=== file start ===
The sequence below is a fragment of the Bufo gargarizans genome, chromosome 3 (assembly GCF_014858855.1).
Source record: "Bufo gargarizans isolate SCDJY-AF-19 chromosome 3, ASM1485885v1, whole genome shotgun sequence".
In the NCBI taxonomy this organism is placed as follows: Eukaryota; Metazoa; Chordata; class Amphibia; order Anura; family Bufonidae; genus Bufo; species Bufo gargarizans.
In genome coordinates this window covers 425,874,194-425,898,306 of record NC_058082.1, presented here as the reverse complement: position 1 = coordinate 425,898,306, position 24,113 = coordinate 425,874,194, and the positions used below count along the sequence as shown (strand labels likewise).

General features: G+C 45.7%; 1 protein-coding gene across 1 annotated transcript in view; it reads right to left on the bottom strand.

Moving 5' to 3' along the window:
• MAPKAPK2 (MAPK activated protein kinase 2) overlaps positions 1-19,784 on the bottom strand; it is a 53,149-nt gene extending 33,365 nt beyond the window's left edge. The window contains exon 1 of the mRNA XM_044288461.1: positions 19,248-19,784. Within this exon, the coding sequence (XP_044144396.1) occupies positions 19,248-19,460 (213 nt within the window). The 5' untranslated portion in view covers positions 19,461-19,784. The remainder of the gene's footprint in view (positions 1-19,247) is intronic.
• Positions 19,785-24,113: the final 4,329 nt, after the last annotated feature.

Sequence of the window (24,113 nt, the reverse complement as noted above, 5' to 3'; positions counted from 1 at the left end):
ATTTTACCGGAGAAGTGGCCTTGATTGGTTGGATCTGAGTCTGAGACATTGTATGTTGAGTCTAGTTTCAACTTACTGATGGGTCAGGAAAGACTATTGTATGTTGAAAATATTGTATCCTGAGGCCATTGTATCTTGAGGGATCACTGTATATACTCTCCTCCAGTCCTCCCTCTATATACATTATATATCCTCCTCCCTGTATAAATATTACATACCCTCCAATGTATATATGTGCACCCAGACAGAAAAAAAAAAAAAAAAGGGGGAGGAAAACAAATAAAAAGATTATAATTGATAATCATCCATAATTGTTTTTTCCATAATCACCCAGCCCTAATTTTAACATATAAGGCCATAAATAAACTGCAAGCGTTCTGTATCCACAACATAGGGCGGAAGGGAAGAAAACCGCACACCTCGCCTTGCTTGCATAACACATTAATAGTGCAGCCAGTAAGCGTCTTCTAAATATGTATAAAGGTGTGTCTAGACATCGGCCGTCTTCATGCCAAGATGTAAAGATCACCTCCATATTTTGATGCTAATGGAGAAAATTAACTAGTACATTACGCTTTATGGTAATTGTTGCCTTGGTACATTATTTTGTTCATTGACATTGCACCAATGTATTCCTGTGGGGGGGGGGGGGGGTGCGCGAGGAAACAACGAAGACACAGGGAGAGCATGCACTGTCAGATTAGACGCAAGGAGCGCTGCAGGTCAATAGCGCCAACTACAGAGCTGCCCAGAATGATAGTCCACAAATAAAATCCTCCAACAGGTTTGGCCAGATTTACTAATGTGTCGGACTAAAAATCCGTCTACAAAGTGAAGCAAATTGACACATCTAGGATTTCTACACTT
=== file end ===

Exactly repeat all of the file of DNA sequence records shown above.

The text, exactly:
The sequence below is a fragment of the Bufo gargarizans genome, chromosome 3 (assembly GCF_014858855.1).
Source record: "Bufo gargarizans isolate SCDJY-AF-19 chromosome 3, ASM1485885v1, whole genome shotgun sequence".
In the NCBI taxonomy this organism is placed as follows: Eukaryota; Metazoa; Chordata; class Amphibia; order Anura; family Bufonidae; genus Bufo; species Bufo gargarizans.
In genome coordinates this window covers 425,874,194-425,898,306 of record NC_058082.1, presented here as the reverse complement: position 1 = coordinate 425,898,306, position 24,113 = coordinate 425,874,194, and the positions used below count along the sequence as shown (strand labels likewise).

General features: G+C 45.7%; 1 protein-coding gene across 1 annotated transcript in view; it reads right to left on the bottom strand.

Moving 5' to 3' along the window:
• MAPKAPK2 (MAPK activated protein kinase 2) overlaps positions 1-19,784 on the bottom strand; it is a 53,149-nt gene extending 33,365 nt beyond the window's left edge. The window contains exon 1 of the mRNA XM_044288461.1: positions 19,248-19,784. Within this exon, the coding sequence (XP_044144396.1) occupies positions 19,248-19,460 (213 nt within the window). The 5' untranslated portion in view covers positions 19,461-19,784. The remainder of the gene's footprint in view (positions 1-19,247) is intronic.
• Positions 19,785-24,113: the final 4,329 nt, after the last annotated feature.

Sequence of the window (24,113 nt, the reverse complement as noted above, 5' to 3'; positions counted from 1 at the left end):
ATTTTACCGGAGAAGTGGCCTTGATTGGTTGGATCTGAGTCTGAGACATTGTATGTTGAGTCTAGTTTCAACTTACTGATGGGTCAGGAAAGACTATTGTATGTTGAAAATATTGTATCCTGAGGCCATTGTATCTTGAGGGATCACTGTATATACTCTCCTCCAGTCCTCCCTCTATATACATTATATATCCTCCTCCCTGTATAAATATTACATACCCTCCAATGTATATATGTGCACCCAGACAGAAAAAAAAAAAAAAAAGGGGGAGGAAAACAAATAAAAAGATTATAATTGATAATCATCCATAATTGTTTTTTCCATAATCACCCAGCCCTAATTTTAACATATAAGGCCATAAATAAACTGCAAGCGTTCTGTATCCACAACATAGGGCGGAAGGGAAGAAAACCGCACACCTCGCCTTGCTTGCATAACACATTAATAGTGCAGCCAGTAAGCGTCTTCTAAATATGTATAAAGGTGTGTCTAGACATCGGCCGTCTTCATGCCAAGATGTAAAGATCACCTCCATATTTTGATGCTAATGGAGAAAATTAACTAGTACATTACGCTTTATGGTAATTGTTGCCTTGGTACATTATTTTGTTCATTGACATTGCACCAATGTATTCCTGTGGGGGGGGGGGGGGGTGCGCGAGGAAACAACGAAGACACAGGGAGAGCATGCACTGTCAGATTAGACGCAAGGAGCGCTGCAGGTCAATAGCGCCAACTACAGAGCTGCCCAGAATGATAGTCCACAAATAAAATCCTCCAACAGGTTTGGCCAGATTTACTAATGTGTCGGACTAAAAATCCGTCTACAAAGTGAAGCAAATTGACACATCTAGGATTTCTACACTT